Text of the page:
Stack Overflow is a community of 4.7 million programmers, just like you, helping each other.

Join them; it only takes a minute:

Sign up
Join the Stack Overflow community to:
  1. Ask programming questions
  2. Answer and help your peers
  3. Get recognized for your expertise

With lists of dictionaries such as the following:

user_course_score = [
    {'course_id': 1456, 'score': 56}, 
    {'course_id': 316, 'score': 71}
]
courses = [
    {'course_id': 1456, 'name': 'History'}, 
    {'course_id': 316, 'name': 'Science'}, 
    {'course_id': 926, 'name': 'Geography'}
]

What is the best way to combine them into the following list of dictionaries:

user_course_information = [
    {'course_id': 1456, 'score': 56, 'name': 'History'}, 
    {'course_id': 316, 'score': 71, 'name': 'Science'}, 
    {'course_id': 926, 'name': 'Geography'} # Note: the student did not take this test
]

Or would it be better to store the data differently, such as:

courses = {
    '1456': 'History',
    '316': 'Science',
    '926': 'Geography'
}

Thanks for your help.

share|improve this question
    
I have accepted Adam's answer as it does exactly what I require. The other answers - suggesting I restructure the data as dictionaries - work fine, but for my project I would rather not use ids as keys. – Chris Aug 6 '10 at 9:48
up vote 12 down vote accepted

Here's a possible solution:

def merge_lists(l1, l2, key):
    merged = {}
    for item in l1+l2:
        if item[key] in merged:
            merged[item[key]].update(item)
        else:
            merged[item[key]] = item
    return [val for (_, val) in merged.items()]

courses = merge_lists(user_course_score, courses, 'course_id')

Produces:

[{'course_id': 1456, 'name': 'History', 'score': 56},
 {'course_id': 316, 'name': 'Science', 'score': 71},
 {'course_id': 926, 'name': 'Geography'}]

As you can see, I used a dictionary ('merged') as a halfway point. Of course, you can skip a step by storing your data differently, but it depends also on the other uses you may have for those variables.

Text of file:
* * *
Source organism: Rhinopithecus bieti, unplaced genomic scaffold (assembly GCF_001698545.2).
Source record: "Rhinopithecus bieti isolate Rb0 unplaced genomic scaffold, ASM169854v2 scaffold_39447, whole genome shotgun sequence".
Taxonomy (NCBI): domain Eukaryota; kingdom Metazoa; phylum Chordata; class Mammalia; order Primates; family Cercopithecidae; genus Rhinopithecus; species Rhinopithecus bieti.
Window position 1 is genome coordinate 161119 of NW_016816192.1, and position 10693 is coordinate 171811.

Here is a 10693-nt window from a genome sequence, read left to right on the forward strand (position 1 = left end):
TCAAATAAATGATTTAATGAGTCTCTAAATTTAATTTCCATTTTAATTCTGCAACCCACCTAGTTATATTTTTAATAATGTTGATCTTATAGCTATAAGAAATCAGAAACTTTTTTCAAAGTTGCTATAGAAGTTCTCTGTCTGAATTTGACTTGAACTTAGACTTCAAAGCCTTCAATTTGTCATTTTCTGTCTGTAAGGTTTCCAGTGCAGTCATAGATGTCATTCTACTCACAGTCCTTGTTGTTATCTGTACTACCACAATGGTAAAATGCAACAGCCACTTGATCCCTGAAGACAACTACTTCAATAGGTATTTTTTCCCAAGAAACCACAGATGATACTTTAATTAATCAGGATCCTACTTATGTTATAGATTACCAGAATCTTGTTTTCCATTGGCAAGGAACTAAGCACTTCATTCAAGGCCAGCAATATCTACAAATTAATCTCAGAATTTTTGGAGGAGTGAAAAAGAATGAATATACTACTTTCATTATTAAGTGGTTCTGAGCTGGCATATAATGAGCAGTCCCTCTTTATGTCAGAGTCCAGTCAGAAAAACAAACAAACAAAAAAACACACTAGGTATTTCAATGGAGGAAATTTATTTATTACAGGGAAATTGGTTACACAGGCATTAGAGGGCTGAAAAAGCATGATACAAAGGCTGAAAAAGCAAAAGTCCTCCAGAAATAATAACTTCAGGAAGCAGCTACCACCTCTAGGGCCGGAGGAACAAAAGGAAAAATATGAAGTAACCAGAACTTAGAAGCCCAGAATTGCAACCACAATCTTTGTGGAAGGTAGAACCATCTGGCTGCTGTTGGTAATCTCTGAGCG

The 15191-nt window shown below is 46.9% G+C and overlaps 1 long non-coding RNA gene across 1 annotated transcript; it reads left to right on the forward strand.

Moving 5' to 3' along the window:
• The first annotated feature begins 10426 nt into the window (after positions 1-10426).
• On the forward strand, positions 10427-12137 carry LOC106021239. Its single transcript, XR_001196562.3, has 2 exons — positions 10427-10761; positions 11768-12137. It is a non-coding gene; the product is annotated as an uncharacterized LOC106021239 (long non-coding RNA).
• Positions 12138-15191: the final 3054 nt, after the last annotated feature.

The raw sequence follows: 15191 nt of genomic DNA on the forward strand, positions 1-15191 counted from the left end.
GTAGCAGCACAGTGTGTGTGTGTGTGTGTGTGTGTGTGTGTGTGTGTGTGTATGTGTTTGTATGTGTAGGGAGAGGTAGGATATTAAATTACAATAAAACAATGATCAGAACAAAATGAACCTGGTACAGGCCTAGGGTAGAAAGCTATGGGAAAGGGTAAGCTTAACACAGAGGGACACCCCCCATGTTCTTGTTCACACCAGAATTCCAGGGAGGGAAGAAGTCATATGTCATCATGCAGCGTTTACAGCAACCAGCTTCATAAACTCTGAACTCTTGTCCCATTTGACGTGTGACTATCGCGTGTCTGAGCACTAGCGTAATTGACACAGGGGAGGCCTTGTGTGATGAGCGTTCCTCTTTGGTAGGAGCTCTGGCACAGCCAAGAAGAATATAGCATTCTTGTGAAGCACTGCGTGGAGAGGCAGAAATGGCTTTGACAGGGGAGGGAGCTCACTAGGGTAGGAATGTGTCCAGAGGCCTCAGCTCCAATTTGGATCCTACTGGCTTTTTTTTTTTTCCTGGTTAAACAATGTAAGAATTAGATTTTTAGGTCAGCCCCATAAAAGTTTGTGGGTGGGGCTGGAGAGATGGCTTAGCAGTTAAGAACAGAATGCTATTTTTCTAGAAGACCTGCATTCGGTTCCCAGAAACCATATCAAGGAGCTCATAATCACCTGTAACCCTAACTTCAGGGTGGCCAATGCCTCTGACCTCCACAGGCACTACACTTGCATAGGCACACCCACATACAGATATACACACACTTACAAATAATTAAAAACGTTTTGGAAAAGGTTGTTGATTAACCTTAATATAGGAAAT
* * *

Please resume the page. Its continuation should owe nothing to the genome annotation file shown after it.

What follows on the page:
All the best.

share|improve this answer
    
Perfect. Thanks very much. – Chris Aug 6 '10 at 9:47
    
Hey Adam. I'm using this method to accomplish the same but my dicts and lists are huge. I'm wondering if you'd know a faster way to do this. Thanks. – Mridang Agarwalla Dec 5 '11 at 12:00

dictionary is basically a list of (key, value) pairs.

in your case,

user_course_score can just be a dictionary of (course_id, score) rather than a list of dictionaries (you are just complicating it unnecessarily)

similarly, course can just be a dictionary of (course_id, name)

what you have suggested in the end is the right way :)

share|improve this answer

Rahul is correct; a list of dictionaries is not the right way to do this. Think about it like this: dictionaries are mappings between pieces of data. Your final example, courses, is the right way to store the data; you could then do something like this to store the per-user data:

courses = {
    1456: 'History',
    316: 'Science',
    926: 'Geography'
} # Note the lack of quotes

test_scores = {
    1456: { <user-id>: <score on History test> },
    316: { <user-id>: <score on History test> },
    926: { <user-id>: <score on History test> }
}
share|improve this answer

You could also try:

[
    course.update(score) for course 
    in courses for score in user_course_score 
    if course['course_id'] == score['course_id']
]

:)

share|improve this answer

Your Answer

 
discard

By posting your answer, you agree to the privacy policy and terms of service.

Not the answer you're looking for? Browse other questions tagged or ask your own question.